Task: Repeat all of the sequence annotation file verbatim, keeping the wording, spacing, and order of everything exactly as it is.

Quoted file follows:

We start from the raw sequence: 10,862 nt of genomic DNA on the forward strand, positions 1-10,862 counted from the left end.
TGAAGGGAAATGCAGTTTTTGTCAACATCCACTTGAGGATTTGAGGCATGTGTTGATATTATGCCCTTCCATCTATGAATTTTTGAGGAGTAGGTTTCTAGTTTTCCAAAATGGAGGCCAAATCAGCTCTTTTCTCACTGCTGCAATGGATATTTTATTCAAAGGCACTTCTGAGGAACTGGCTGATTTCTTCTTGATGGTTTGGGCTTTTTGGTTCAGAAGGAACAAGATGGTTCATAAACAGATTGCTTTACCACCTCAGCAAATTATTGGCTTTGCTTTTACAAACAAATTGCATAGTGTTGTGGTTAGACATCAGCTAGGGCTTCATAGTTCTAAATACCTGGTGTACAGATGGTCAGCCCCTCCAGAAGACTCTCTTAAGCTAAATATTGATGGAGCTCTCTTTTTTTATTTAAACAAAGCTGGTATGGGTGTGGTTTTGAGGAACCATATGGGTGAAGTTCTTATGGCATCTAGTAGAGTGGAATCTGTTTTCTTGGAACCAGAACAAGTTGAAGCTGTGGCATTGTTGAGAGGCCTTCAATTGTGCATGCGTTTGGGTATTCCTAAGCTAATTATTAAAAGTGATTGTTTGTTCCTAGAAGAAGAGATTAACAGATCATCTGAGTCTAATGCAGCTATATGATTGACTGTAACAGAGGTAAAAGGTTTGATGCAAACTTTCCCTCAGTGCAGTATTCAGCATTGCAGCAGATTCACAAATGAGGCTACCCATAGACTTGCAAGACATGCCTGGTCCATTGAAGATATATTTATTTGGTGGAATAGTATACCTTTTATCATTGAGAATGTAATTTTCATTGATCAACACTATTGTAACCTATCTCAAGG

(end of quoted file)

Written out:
We start from the raw sequence: 10,862 nt of genomic DNA on the forward strand, positions 1-10,862 counted from the left end.
TGAAGGGAAATGCAGTTTTTGTCAACATCCACTTGAGGATTTGAGGCATGTGTTGATATTATGCCCTTCCATCTATGAATTTTTGAGGAGTAGGTTTCTAGTTTTCCAAAATGGAGGCCAAATCAGCTCTTTTCTCACTGCTGCAATGGATATTTTATTCAAAGGCACTTCTGAGGAACTGGCTGATTTCTTCTTGATGGTTTGGGCTTTTTGGTTCAGAAGGAACAAGATGGTTCATAAACAGATTGCTTTACCACCTCAGCAAATTATTGGCTTTGCTTTTACAAACAAATTGCATAGTGTTGTGGTTAGACATCAGCTAGGGCTTCATAGTTCTAAATACCTGGTGTACAGATGGTCAGCCCCTCCAGAAGACTCTCTTAAGCTAAATATTGATGGAGCTCTCTTTTTTTATTTAAACAAAGCTGGTATGGGTGTGGTTTTGAGGAACCATATGGGTGAAGTTCTTATGGCATCTAGTAGAGTGGAATCTGTTTTCTTGGAACCAGAACAAGTTGAAGCTGTGGCATTGTTGAGAGGCCTTCAATTGTGCATGCGTTTGGGTATTCCTAAGCTAATTATTAAAAGTGATTGTTTGTTCCTAGAAGAAGAGATTAACAGATCATCTGAGTCTAATGCAGCTATATGATTGACTGTAACAGAGGTAAAAGGTTTGATGCAAACTTTCCCTCAGTGCAGTATTCAGCATTGCAGCAGATTCACAAATGAGGCTACCCATAGACTTGCAAGACATGCCTGGTCCATTGAAGATATATTTATTTGGTGGAATAGTATACCTTTTATCATTGAGAATGTAATTTTCATTGATCAACACTATTGTAACCTATCTCAAGG